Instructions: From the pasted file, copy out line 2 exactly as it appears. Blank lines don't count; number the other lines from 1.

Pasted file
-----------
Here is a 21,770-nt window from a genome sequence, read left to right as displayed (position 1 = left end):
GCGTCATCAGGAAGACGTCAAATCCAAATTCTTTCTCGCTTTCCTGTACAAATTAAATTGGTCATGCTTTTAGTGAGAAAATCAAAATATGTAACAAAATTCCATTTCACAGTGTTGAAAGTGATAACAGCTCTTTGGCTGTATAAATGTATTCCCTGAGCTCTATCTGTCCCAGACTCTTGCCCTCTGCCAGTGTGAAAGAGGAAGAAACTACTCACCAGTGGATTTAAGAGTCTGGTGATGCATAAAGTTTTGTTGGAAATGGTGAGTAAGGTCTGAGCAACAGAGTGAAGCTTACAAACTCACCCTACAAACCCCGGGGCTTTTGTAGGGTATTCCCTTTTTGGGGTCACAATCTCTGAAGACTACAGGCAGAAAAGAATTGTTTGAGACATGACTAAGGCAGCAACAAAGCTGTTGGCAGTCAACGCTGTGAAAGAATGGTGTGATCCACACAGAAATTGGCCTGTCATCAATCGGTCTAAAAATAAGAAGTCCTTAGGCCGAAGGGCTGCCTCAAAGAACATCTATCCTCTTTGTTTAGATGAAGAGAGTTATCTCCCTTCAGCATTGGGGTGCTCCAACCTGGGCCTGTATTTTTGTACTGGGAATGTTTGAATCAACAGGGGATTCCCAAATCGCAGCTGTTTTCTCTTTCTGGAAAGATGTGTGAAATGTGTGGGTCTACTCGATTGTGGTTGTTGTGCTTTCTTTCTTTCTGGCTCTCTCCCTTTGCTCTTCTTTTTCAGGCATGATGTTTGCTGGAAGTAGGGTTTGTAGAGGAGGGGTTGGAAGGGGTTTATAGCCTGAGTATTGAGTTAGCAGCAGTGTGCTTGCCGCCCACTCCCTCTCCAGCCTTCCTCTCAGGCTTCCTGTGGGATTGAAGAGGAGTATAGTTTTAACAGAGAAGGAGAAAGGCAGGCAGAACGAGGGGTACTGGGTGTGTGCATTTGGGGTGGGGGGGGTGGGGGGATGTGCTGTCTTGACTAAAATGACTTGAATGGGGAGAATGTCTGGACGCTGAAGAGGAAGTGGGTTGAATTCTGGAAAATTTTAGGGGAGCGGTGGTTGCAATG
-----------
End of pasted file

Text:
GCGTCATCAGGAAGACGTCAAATCCAAATTCTTTCTCGCTTTCCTGTACAAATTAAATTGGTCATGCTTTTAGTGAGAAAATCAAAATATGTAACAAAATTCCATTTCACAGTGTTGAAAGTGATAACAGCTCTTTGGCTGTATAAATGTATTCCCTGAGCTCTATCTGTCCCAGACTCTTGCCCTCTGCCAGTGTGAAAGAGGAAGAAACTACTCACCAGTGGATTTAAGAGTCTGGTGATGCATAAAGTTTTGTTGGAAATGGTGAGTAAGGTCTGAGCAACAGAGTGAAGCTTACAAACTCACCCTACAAACCCCGGGGCTTTTGTAGGGTATTCCCTTTTTGGGGTCACAATCTCTGAAGACTACAGGCAGAAAAGAATTGTTTGAGACATGACTAAGGCAGCAACAAAGCTGTTGGCAGTCAACGCTGTGAAAGAATGGTGTGATCCACACAGAAATTGGCCTGTCATCAATCGGTCTAAAAATAAGAAGTCCTTAGGCCGAAGGGCTGCCTCAAAGAACATCTATCCTCTTTGTTTAGATGAAGAGAGTTATCTCCCTTCAGCATTGGGGTGCTCCAACCTGGGCCTGTATTTTTGTACTGGGAATGTTTGAATCAACAGGGGATTCCCAAATCGCAGCTGTTTTCTCTTTCTGGAAAGATGTGTGAAATGTGTGGGTCTACTCGATTGTGGTTGTTGTGCTTTCTTTCTTTCTGGCTCTCTCCCTTTGCTCTTCTTTTTCAGGCATGATGTTTGCTGGAAGTAGGGTTTGTAGAGGAGGGGTTGGAAGGGGTTTATAGCCTGAGTATTGAGTTAGCAGCAGTGTGCTTGCCGCCCACTCCCTCTCCAGCCTTCCTCTCAGGCTTCCTGTGGGATTGAAGAGGAGTATAGTTTTAACAGAGAAGGAGAAAGGCAGGCAGAACGAGGGGTACTGGGTGTGTGCATTTGGGGTGGGGGGGGTGGGGGGATGTGCTGTCTTGACTAAAATGACTTGAATGGGGAGAATGTCTGGACGCTGAAGAGGAAGTGGGTTGAATTCTGGAAAATTTTAGGGGAGCGGTGGTTGCAATG